Equity and modeling in sustainability science: Examples and opportunities throughout the process

Amanda Giang, Morgan R. Edwards, Sarah M. Fletcher, Rivkah Gardner-Frolick, Rowenna Gryba, Jean Denis Mathias, Camille Venier-Cambron, John M. Anderies, Emily Berglund, Sanya Carley, Jacob Shimkus Erickson, Emily Grubert, Antonia Hadjimichael, Jason Hill, Erin Mayfield, Destenie Nock, Kimberly Kivvaq Pikok, Rebecca K. Saari, Mateo Samudio Lezcano, Afreen SiddiqiJennifer B. Skerker, Christopher W. Tessum

Research output: Contribution to journalArticlepeer-review

Abstract

Equity is core to sustainability, but current interventions to enhance sustainability often fall short in adequately addressing this linkage. Models are important tools for informing action, and their development and use present opportunities to center equity in process and outcomes. This Perspective highlights progress in integrating equity into systems modeling in sustainability science, as well as key challenges, tensions, and future directions. We present a conceptual framework for equity in systems modeling, focused on its distributional, procedural, and recognitional dimensions. We discuss examples of how modelers engage with these different dimensions throughout the modeling process and from across a range of modeling approaches and topics, including water resources, energy systems, air quality, and conservation. Synthesizing across these examples, we identify significant advances in enhancing procedural and recognitional equity by reframing models as tools to explore pluralism in worldviews and knowledge systems; enabling models to better represent distributional inequity through new computational techniques and data sources; investigating the dynamics that can drive inequities by linking different modeling approaches; and developing more nuanced metrics for assessing equity outcomes. We also identify important future directions, such as an increased focus on using models to identify pathways to transform underlying conditions that lead to inequities and move toward desired futures. By looking at examples across the diverse fields within sustainability science, we argue that there are valuable opportunities for mutual learning on how to use models more effectively as tools to support sustainable and equitable futures.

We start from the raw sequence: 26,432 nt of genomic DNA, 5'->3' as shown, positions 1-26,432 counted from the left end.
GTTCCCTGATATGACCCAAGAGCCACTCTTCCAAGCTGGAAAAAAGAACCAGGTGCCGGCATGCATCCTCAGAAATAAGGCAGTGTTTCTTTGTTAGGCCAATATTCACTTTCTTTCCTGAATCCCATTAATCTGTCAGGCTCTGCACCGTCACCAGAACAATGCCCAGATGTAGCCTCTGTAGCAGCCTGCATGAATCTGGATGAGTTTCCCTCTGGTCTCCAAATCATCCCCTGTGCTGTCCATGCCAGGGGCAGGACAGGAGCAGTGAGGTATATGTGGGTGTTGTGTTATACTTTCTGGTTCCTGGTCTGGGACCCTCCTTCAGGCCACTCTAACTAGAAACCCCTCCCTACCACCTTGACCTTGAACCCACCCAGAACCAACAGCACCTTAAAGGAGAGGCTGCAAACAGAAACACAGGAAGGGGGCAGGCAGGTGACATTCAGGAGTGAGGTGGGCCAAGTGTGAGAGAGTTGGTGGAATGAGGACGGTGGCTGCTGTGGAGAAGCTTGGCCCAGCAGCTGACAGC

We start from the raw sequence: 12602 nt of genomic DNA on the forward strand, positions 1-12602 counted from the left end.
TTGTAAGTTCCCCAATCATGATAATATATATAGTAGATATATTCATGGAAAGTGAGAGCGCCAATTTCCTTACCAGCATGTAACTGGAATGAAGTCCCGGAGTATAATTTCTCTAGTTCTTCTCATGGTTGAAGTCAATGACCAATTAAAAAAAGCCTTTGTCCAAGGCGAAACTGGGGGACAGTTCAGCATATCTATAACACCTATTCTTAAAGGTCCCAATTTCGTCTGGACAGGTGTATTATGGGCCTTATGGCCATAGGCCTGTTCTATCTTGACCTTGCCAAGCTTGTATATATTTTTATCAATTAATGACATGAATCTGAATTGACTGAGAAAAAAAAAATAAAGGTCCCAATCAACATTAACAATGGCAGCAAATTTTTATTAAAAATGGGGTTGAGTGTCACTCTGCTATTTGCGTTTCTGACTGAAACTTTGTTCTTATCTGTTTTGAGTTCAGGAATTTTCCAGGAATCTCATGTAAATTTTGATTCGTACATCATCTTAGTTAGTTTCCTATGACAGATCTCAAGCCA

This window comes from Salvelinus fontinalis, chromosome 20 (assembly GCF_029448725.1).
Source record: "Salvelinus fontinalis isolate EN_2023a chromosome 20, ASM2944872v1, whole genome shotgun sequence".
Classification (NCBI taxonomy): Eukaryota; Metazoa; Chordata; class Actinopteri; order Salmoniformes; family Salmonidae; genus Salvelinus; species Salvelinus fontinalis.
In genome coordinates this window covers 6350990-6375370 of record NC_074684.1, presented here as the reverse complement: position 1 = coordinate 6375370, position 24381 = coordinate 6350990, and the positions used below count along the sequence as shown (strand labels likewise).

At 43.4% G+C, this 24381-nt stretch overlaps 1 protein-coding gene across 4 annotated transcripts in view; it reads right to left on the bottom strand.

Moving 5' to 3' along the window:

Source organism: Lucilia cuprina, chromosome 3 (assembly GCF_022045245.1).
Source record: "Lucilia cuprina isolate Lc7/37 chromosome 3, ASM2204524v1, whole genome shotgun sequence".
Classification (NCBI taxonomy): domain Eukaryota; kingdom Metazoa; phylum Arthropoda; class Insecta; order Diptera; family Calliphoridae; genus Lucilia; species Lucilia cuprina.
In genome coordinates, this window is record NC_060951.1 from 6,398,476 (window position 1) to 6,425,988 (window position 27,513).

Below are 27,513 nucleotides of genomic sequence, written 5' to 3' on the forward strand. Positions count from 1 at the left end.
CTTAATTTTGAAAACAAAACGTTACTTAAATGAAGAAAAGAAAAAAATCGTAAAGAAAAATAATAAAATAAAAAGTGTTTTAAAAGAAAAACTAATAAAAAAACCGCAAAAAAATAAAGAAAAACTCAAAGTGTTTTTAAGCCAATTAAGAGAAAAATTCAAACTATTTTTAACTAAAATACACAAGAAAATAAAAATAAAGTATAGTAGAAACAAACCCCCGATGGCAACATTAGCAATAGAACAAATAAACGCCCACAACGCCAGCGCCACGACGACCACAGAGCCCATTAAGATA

Original languageEnglish (US)
Pages (from-to)e2215688121
JournalProceedings of the National Academy of Sciences of the United States of America
Volume121
Issue number13
DOIs
StatePublished - Mar 26 2024

All Science Journal Classification (ASJC) codes

  • General

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